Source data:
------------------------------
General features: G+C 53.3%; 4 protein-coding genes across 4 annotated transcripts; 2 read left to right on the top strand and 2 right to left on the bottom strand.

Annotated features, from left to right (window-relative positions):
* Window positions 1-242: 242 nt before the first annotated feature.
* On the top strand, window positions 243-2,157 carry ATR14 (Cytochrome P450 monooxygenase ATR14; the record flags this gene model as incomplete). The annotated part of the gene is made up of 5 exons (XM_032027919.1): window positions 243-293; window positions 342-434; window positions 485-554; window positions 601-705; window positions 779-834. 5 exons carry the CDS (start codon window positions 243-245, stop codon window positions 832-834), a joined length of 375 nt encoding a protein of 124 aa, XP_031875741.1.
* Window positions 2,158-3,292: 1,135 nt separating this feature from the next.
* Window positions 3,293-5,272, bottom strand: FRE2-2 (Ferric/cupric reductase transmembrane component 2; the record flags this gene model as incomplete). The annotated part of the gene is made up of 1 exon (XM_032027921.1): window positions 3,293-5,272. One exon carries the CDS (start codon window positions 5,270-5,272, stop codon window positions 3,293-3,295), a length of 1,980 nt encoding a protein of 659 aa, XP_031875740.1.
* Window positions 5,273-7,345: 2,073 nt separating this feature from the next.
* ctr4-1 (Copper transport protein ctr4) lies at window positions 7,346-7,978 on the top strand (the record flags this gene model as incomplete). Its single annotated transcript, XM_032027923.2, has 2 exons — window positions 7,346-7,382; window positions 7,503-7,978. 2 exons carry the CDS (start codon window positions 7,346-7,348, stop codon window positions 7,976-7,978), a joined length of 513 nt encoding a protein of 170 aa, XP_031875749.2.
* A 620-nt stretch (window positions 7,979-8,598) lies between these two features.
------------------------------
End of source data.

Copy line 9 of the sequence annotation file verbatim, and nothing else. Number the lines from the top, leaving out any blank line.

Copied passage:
* A 620-nt stretch (window positions 7,979-8,598) lies between these two features.